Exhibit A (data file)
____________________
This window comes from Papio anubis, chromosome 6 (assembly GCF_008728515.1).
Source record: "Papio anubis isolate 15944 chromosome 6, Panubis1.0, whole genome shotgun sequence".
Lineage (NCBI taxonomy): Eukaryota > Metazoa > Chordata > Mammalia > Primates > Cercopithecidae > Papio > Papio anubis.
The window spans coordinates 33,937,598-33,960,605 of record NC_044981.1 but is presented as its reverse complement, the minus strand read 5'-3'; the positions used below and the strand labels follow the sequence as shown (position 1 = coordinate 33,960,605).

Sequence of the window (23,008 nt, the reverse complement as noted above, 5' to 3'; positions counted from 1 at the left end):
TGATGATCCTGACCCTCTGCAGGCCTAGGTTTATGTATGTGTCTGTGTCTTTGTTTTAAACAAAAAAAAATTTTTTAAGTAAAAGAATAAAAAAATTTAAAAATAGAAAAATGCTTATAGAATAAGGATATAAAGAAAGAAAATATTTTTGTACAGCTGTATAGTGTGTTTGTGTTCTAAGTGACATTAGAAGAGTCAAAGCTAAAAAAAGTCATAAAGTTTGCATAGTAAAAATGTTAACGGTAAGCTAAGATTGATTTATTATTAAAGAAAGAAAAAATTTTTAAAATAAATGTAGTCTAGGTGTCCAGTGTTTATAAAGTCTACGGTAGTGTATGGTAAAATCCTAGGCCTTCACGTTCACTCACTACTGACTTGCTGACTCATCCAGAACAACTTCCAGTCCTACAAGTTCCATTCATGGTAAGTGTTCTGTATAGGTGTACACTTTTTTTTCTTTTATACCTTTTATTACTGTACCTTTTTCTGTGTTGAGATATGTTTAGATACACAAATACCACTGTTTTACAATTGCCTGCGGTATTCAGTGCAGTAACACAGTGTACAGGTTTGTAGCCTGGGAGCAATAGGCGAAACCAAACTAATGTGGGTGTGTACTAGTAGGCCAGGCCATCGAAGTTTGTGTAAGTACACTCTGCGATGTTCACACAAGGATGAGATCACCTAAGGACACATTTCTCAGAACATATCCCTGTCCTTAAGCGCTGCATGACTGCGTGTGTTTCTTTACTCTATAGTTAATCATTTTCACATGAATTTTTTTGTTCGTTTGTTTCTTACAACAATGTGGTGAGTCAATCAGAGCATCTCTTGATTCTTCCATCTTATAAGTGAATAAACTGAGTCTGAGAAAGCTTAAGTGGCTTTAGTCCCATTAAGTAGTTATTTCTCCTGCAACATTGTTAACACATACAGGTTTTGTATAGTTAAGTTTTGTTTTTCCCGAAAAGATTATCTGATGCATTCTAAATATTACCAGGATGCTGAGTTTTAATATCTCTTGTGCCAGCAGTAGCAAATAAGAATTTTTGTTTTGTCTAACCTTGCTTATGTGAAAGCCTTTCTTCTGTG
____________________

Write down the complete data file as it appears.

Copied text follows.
This window comes from Papio anubis, chromosome 6 (assembly GCF_008728515.1).
Source record: "Papio anubis isolate 15944 chromosome 6, Panubis1.0, whole genome shotgun sequence".
Lineage (NCBI taxonomy): Eukaryota > Metazoa > Chordata > Mammalia > Primates > Cercopithecidae > Papio > Papio anubis.
The window spans coordinates 33,937,598-33,960,605 of record NC_044981.1 but is presented as its reverse complement, the minus strand read 5'-3'; the positions used below and the strand labels follow the sequence as shown (position 1 = coordinate 33,960,605).

Sequence of the window (23,008 nt, the reverse complement as noted above, 5' to 3'; positions counted from 1 at the left end):
TGATGATCCTGACCCTCTGCAGGCCTAGGTTTATGTATGTGTCTGTGTCTTTGTTTTAAACAAAAAAAAATTTTTTAAGTAAAAGAATAAAAAAATTTAAAAATAGAAAAATGCTTATAGAATAAGGATATAAAGAAAGAAAATATTTTTGTACAGCTGTATAGTGTGTTTGTGTTCTAAGTGACATTAGAAGAGTCAAAGCTAAAAAAAGTCATAAAGTTTGCATAGTAAAAATGTTAACGGTAAGCTAAGATTGATTTATTATTAAAGAAAGAAAAAATTTTTAAAATAAATGTAGTCTAGGTGTCCAGTGTTTATAAAGTCTACGGTAGTGTATGGTAAAATCCTAGGCCTTCACGTTCACTCACTACTGACTTGCTGACTCATCCAGAACAACTTCCAGTCCTACAAGTTCCATTCATGGTAAGTGTTCTGTATAGGTGTACACTTTTTTTTCTTTTATACCTTTTATTACTGTACCTTTTTCTGTGTTGAGATATGTTTAGATACACAAATACCACTGTTTTACAATTGCCTGCGGTATTCAGTGCAGTAACACAGTGTACAGGTTTGTAGCCTGGGAGCAATAGGCGAAACCAAACTAATGTGGGTGTGTACTAGTAGGCCAGGCCATCGAAGTTTGTGTAAGTACACTCTGCGATGTTCACACAAGGATGAGATCACCTAAGGACACATTTCTCAGAACATATCCCTGTCCTTAAGCGCTGCATGACTGCGTGTGTTTCTTTACTCTATAGTTAATCATTTTCACATGAATTTTTTTGTTCGTTTGTTTCTTACAACAATGTGGTGAGTCAATCAGAGCATCTCTTGATTCTTCCATCTTATAAGTGAATAAACTGAGTCTGAGAAAGCTTAAGTGGCTTTAGTCCCATTAAGTAGTTATTTCTCCTGCAACATTGTTAACACATACAGGTTTTGTATAGTTAAGTTTTGTTTTTCCCGAAAAGATTATCTGATGCATTCTAAATATTACCAGGATGCTGAGTTTTAATATCTCTTGTGCCAGCAGTAGCAAATAAGAATTTTTGTTTTGTCTAACCTTGCTTATGTGAAAGCCTTTCTTCTGTG